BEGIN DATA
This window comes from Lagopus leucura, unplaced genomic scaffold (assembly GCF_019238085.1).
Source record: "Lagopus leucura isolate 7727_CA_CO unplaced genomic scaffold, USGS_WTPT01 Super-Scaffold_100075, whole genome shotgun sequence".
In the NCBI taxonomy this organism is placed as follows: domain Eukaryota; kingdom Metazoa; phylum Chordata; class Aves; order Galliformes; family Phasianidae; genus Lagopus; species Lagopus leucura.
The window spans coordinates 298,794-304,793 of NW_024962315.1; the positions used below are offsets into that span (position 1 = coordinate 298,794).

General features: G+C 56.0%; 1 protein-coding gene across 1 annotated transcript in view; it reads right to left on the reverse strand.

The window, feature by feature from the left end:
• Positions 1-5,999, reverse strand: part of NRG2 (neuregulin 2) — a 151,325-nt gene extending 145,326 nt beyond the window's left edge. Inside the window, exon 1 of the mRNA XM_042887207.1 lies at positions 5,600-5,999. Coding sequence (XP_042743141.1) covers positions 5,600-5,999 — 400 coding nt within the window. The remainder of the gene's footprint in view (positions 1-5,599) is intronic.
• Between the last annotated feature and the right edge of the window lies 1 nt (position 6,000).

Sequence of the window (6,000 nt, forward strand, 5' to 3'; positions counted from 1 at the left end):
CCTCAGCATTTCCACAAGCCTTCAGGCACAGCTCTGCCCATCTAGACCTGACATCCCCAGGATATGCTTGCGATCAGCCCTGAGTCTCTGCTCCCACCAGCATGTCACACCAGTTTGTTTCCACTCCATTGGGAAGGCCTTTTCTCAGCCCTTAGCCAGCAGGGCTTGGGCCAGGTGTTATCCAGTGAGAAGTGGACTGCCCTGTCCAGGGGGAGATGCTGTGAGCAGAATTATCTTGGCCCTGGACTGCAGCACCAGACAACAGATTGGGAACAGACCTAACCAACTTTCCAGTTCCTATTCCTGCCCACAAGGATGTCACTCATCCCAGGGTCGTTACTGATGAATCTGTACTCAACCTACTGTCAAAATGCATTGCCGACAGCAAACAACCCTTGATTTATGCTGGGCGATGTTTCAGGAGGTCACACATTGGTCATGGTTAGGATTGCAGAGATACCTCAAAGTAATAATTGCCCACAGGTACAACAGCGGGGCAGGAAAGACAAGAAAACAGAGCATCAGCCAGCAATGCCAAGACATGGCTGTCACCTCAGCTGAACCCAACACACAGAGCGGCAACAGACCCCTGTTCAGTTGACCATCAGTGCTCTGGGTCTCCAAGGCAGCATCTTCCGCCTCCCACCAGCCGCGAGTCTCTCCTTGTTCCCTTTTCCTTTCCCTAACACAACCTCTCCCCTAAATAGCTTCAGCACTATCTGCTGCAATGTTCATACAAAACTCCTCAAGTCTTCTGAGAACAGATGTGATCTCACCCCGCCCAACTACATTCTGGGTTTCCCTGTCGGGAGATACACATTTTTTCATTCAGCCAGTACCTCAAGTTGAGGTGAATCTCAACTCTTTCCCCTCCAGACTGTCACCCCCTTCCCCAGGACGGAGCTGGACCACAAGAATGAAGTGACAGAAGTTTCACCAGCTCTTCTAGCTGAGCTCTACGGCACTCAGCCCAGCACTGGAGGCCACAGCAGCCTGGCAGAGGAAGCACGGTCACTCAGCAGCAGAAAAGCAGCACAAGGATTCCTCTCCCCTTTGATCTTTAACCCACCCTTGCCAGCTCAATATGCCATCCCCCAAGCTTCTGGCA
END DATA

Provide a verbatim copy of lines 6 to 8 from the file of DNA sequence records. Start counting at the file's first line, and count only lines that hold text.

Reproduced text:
The window, feature by feature from the left end:
• Positions 1-5,999, reverse strand: part of NRG2 (neuregulin 2) — a 151,325-nt gene extending 145,326 nt beyond the window's left edge. Inside the window, exon 1 of the mRNA XM_042887207.1 lies at positions 5,600-5,999. Coding sequence (XP_042743141.1) covers positions 5,600-5,999 — 400 coding nt within the window. The remainder of the gene's footprint in view (positions 1-5,599) is intronic.
• Between the last annotated feature and the right edge of the window lies 1 nt (position 6,000).